16 September, 2014

A Lesson From My Dogs

We have two Pomeranian dogs at our house. We actually bought three of them, all siblings. Our daughter has one of them where she lives while attending college. One is ours and the third belongs to my son and will be going to live with him as soon as he finds another apartment which will allow him to have his dog. These two that we have are really entertaining to watch. Slice (my son's dog) is the really sly  one who just can never stop. He is always searching, snooping to see what new thing he can find. Our dog, Bella is the jealous one. She cannot stand to see Slice be picked up or pet or heaven forbid, receive something that she does not have. Now mind you, you can give her the exact same thing that you are giving to Slice, but that does not matter. She has to have what Slice has. We will give them each rawhide bones to chew on, and she will leave hers to always try to take the one Slice has. If Slice dare walk away from his to get a drink or anything at all, Bella is on it in a flash. The really dumb thing is, Bella's rawhide can be bigger, and usually is because she has been too busy watching Slice to bother to chew on her own, and she will leave the bigger piece to get what her brother has. 

I was watching this whole routine again this morning and it hit me, this is what coveting someone else's property or belonging's is like. The sad truth is that in today's society, we pretty well teach our children to covet. We tell them to "reach for the stars." Now, that in itself would not be so bad, but what we are instilling in them is to see what someone else has, and to go for it, rather than teaching them to be content with what God's plan is for their own life. And that is where coveting is born.

Here are some simple questions we need to ask ourselves: 
- Do I ever complain about my lot in life as compared to someone else?

- Do I find myself asking why I cannot sing as well as someone else? Or why can I not play guitar like him? Or why does she have all that talent and I seem to have none?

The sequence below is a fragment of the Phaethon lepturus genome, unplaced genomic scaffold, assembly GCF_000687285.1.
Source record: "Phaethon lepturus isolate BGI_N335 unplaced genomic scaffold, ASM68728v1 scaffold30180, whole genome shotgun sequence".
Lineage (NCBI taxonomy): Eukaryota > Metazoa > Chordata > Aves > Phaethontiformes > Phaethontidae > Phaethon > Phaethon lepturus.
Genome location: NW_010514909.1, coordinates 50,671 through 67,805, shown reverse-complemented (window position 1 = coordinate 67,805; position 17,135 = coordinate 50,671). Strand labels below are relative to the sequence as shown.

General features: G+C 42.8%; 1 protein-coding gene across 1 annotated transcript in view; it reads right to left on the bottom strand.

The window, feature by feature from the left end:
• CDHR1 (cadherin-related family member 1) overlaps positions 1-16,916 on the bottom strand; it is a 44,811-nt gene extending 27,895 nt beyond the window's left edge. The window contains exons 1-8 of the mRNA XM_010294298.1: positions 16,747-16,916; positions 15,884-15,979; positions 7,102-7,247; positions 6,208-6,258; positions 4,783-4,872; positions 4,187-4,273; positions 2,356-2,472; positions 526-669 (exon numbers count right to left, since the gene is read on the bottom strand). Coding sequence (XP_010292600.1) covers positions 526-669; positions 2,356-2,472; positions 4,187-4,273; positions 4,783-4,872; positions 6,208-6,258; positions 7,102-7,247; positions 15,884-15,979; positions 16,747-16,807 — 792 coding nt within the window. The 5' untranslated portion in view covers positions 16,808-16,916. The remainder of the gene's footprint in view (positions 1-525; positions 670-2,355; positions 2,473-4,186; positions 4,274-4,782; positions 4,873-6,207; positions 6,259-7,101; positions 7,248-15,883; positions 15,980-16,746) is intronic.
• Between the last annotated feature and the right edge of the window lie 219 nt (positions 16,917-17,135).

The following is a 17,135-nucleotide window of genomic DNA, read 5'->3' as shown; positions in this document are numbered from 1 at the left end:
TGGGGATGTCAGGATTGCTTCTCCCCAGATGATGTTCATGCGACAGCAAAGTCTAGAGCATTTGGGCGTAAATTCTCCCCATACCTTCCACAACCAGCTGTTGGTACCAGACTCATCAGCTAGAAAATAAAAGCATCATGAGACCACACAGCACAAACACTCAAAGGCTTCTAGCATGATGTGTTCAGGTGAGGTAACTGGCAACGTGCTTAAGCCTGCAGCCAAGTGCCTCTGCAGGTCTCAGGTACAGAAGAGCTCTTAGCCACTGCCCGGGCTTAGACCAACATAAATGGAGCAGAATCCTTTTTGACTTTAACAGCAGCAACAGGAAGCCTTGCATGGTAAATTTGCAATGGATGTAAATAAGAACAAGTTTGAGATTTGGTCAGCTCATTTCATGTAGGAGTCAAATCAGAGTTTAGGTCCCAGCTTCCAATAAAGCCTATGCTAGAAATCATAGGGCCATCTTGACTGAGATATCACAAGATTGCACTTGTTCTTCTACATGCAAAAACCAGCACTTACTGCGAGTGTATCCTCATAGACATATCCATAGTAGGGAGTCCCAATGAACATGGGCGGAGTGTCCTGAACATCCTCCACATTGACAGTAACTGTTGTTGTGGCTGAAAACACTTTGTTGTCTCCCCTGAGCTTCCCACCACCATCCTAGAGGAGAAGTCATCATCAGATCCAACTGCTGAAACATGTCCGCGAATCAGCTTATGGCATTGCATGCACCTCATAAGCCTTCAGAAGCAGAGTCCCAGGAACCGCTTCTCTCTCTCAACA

- Do I find myself bemoaning the fact that my coworker always get the breaks?

- Do I find myself longing for the marriage I see someone else having? Or that money? Or that talent or ability? Or maybe even to look as pretty or handsome as someone else? 

Simply put; when you or  I want what God has given to someone else - we are coveting. It's no small wonder that we have become this way. Almost every aspect of our lives today push us toward coveting what someone else has. Watch television for one hour and count how many advertisements lead us to coveting.
Even in the church we find ourselves coveting. When I see your blessing and I find myself feeling bitter or cheated... the reason is because I am coveting. We need to come to the place that we know and understand that God is leading us somewhere... and if we have our eyes on what someone else has (or has not had to face) we will miss the open door before us because our eye is on them, rather than what God is trying to bring into our own lives.

It reminds me of something that happened a few weeks ago. Daniel's dog, Slice needed to take some medication. The medicine is made in the form of a treat so that he will take it.  I did not want Bella to be left out, so I had one of her favorite treats in my other hand to give to her. I called them to me and each started to take their treat from me. Bella grabbed hers, but saw that Slice was getting something different so she dropped her treat and tried to take Slice's medicine from him. Slice gulped down his "treat" and then ran over and took Bella's treat as well. Bella stopped and looked at me as if to ask, "are you going to allow this?" I looked at her and said, "Don't look at me, your greed caused this, so you do without."
Even a dog can teach us a lesson.

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